NAFDAC Returns to Ports in Style, 7 Years After

Seven years after a federal government executive order handed by the former Minister of Finance, Dr Ngozi Okonjo-Iweala to the National Agency for Food and Drugs Administration and Control (NAFDAC), to vacate all Ports entry, the Agency returns in style.

It was on October 10, 2011 during the last administration of President Goodluck Jonathan that Okonjo-Iweala gave the directive to seven of its regulatory agencies including NAFDAC, Standard Organisation of Nigeria (SON), National Drugs Law Enforcement Agency (NDLEA) among others to immediately leave all Ports of entry to reduce the number of bodies on inspection and collection of levies.

The directive has since pitched Pharmacists and other stakeholders against the Presidency because of their concerns and fears over influx of fake, counterfeit and unwholesome drugs, medicines and foods into the country.

The battle over reinstatement of NAFDAC at Ports has also continued over the years till the appointment of the present Director General, Professor Christianah Adeyeye who has vowed to ensure the reversal of the executive order to enable the Agency restore its glory.

Respite came last week after the National Conference on Chemical Security Training was held at the instance of the offie of the National Security Adviser (ONSA) which examined among others the current possible threats  and implications facing the nation with the non-presence of SON, NDLEA  and NAFDAC at Ports of entry into the country.

Another government order was to immediately follow requesting NAFDAC to immediately return to the Ports.

The Director General Professor  Adeyeye, in her response to the reinstatement of the Agency described the return as very welcome and a move in the right direction to restore dignity to various activities at all the Ports in the country.

She noted that the return of NAFDAC and the Ports, will restore its key responsibility of monitoring imports of sensitive chemical substances, food, drug and other regulated products before these find their ways into the country.

According to Adeyeye “NAFDAC, in collaboration with relevant Ministries, Departments and Agencies, MDAs, and with the active support of the Office of the National Security Adviser, ONSA, will be returning to the Ports and borders to effectively control the importation of narcotic drugs and chemical substances identified to be grossly abused and posing public health and security threats to the nation”.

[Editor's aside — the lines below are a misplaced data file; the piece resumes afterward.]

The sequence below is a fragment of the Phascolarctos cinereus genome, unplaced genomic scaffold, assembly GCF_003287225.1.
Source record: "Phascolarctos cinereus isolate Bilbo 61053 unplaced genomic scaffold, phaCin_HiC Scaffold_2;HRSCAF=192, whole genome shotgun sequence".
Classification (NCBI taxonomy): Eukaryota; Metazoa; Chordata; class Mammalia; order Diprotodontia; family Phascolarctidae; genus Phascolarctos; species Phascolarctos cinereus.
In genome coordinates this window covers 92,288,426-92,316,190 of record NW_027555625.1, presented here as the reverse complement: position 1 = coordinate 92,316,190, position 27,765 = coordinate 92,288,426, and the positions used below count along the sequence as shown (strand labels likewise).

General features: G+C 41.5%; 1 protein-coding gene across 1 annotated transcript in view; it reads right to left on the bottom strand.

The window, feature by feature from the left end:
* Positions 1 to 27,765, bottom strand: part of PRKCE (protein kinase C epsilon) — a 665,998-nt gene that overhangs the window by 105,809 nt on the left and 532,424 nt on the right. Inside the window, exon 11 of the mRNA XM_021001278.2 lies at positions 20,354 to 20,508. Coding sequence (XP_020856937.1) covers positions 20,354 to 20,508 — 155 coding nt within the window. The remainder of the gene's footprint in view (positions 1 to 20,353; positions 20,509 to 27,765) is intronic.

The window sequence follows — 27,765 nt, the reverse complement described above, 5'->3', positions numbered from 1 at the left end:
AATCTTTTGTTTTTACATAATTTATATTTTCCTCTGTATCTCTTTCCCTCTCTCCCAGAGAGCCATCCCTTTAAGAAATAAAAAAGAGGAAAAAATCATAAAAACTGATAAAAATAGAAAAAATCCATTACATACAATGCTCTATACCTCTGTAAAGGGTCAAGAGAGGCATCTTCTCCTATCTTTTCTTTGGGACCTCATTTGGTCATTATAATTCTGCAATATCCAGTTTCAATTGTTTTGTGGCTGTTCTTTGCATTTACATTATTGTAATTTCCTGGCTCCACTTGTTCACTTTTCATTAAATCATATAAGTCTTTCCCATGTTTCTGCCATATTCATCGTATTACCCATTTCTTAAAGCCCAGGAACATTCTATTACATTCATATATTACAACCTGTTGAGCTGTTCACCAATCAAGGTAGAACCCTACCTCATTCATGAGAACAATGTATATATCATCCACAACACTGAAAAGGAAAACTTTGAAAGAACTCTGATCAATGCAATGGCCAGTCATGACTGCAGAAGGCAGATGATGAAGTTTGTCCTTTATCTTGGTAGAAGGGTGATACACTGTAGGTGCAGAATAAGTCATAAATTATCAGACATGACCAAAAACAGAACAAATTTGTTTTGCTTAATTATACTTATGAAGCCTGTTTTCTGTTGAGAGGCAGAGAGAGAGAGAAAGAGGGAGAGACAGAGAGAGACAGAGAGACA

Speaking on the just concluded training held under the auspices of the ONSA with the theme “Towards a Secured Importation, Distribution, Storage and Use of Chemicals in Nigeria” Adeyeye assured that NAFDAC is ready to continue its regulatory role of monitoring imports of all substances that require expertise to monitor their industry-wide application and use.

“NAFDAC wishes to commend the Office of the NSA, the Chemical Society of Nigeria and other key stakeholders for recognising NAFDAC at the ports and as a key player in the national security architecture by this singular act of restoring the presence of NAFDAC officials at all designated Ports of entry and land borders.

“The laws that set up NAFDAC empower the Agency to statutorily operate at the ports. The clearance of regulated products outside of the current legal framework poses immediate and life threatening risks to the public as unregistered, spurious and falsified products exit the ports without recourse to the agency’s approval for such products to be in the market.”

She said the laws that set up NAFDAC empower the agency to statutorily operate at the ports. The clearance of regulated products outside of the current legal framework poses immediate and life threatening risks to the public as unregistered, spurious and falsified products exit the ports without recourse to the agency’s approval for such products to be in the market.

The laws that set up NAFDAC empower the agency to statutorily operate at the ports. The clearance of regulated products outside of the current legal framework poses immediate and life threatening risks to the public as unregistered, spurious and falsified products exit the ports without recourse to the Agency’s approval for such products to be in the market.

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